It seemed like business as usual on Wednesday when a routine cremation in Cincinnati, Ohio started a fire that got out of control.
But it wasn't due to faulty wiring it was the amount of fat on a body employees were cremating.
"My operator was in the process of cremating remains and (the body) was overly obese and apparently it got a little hotter than the unit is supposed to get," owner Don Catchen told WCPO. "One of the cremation containers that we had close got caught on fire and that's what burnt."
The blaze took two hours for firefighters to get under control, according to WCPO, but there was little serious damage since crematoriums are built to withstand fire. Catchen called it a "freak accident," but it's not totally uncommon. read more
Nordstrom has lit the internet on fire with another expensive product that many are calling ridiculous. On its website, the department store is selling a $425 pair of jeans that is covered in fake mud. The Barracuda Straight Leg Jeans feature obvious splashes of what Nordstrom calls "caked-on muddy coating," giving the effect of being worn on a day in the dirt. read more
Conservative commentator Ann Coulter told Fox News on Wednesday she would no longer give a planned speech at UC Berkeley after Young America's Foundation pulled its support for the event amid threats of violence.
The speech was originally scheduled to take place Thursday but Berkeley asked to postpone it until next month after protests over the planned speech grew into a nationally-watched firestorm.
Coulter, YAF and the Berkeley College Republicans initially fought the school's decision, filing a civil rights lawsuit on Monday. But by Wednesday YAF had "actively" opposed Coulter's speech, she said, and "ordered the lawyer not [to] file for [a] court order" which would have mandated a room for the talk. The college republicans are bound by YAF's decision, Coulter said, "so there's nothing more I can do."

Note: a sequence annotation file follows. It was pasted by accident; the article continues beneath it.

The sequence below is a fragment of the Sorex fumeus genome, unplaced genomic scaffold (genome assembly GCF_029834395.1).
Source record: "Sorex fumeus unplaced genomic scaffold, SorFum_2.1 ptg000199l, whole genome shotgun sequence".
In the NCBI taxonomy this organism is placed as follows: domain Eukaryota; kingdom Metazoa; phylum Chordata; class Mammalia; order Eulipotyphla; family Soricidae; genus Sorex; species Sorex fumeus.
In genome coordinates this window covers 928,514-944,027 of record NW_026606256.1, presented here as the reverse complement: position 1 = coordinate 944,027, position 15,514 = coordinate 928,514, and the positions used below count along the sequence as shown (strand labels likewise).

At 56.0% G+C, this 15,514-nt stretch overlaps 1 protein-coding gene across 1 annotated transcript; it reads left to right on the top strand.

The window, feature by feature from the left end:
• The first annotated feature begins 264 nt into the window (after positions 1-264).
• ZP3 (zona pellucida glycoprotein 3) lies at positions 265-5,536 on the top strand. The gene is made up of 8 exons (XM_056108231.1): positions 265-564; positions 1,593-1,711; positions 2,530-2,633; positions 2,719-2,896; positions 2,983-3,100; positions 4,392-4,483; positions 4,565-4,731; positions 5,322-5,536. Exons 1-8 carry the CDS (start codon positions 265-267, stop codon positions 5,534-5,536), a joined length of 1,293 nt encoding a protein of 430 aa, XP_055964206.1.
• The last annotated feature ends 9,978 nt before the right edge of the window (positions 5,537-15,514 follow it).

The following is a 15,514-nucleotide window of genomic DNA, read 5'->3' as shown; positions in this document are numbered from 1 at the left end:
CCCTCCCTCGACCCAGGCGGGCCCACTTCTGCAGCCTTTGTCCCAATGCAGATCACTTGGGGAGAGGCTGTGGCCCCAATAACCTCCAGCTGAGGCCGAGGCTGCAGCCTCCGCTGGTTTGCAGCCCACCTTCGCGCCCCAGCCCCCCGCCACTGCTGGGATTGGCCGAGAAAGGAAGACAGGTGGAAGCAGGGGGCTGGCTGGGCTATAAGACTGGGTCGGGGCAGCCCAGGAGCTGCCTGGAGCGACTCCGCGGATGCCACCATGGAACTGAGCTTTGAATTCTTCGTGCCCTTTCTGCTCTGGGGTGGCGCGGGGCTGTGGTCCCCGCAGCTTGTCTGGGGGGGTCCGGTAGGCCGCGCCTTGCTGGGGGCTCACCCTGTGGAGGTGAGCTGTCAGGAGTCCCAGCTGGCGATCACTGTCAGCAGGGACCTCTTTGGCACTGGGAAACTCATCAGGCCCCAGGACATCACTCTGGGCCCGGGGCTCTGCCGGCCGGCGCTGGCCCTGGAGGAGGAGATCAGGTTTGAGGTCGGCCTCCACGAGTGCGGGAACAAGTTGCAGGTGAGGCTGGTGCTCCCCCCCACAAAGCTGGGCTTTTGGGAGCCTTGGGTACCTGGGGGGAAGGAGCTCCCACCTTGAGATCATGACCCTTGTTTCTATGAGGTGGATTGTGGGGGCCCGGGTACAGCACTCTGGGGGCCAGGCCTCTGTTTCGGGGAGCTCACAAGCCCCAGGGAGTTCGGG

A man and a woman are about to have sex, and agree to do so while using a condom. But during the act, the man decides he'd rather not wear it and takes it off without telling the woman.
It's more common than you may think, according to a study by Akexandra Brodsky published in the Columbia Journal of Gender and Law on April 20. Brodsky calls the practice "stealthing," and argues it's a form of sexual violence that needs to be specifically outlawed.
Brodsky interviewed several victims of the practice, who said it "feels like a violation of trust and a denial of autonomy, not dissimilar to rape," though they said they would not consider it equivalent to sexual assault. While not just limited to women, Brodsky focused on male-female sex partners in her research and found many women who said they feared sexually transmitted diseases and unwanted pregnancies and described it as a "consent violation."
The Trump administration has denied ExxonMobil permission to bypass sanctions to drill for oil in Russia. Treasury Secretary Steven Mnuchin, in a statement Friday, said he consulted with President Trump on the decision. Exxon had applied for a waiver from sanctions imposed by the Obama administration in a bid to resume its lucrative joint venture with Russian state oil giant PAO Rosneft. Exxon did not immediately return a call for comment. There are powerful reasons why Exxon would want to get back into business with Rosneft: Their agreement to form a joint venture, signed in 2011, allowed Exxon to conduct offshore exploration in the Black Sea and the Kara Sea in Siberia. The undeveloped oil fields are thought to be the most promising in the Russian Arctic, according to S&P Global Platts.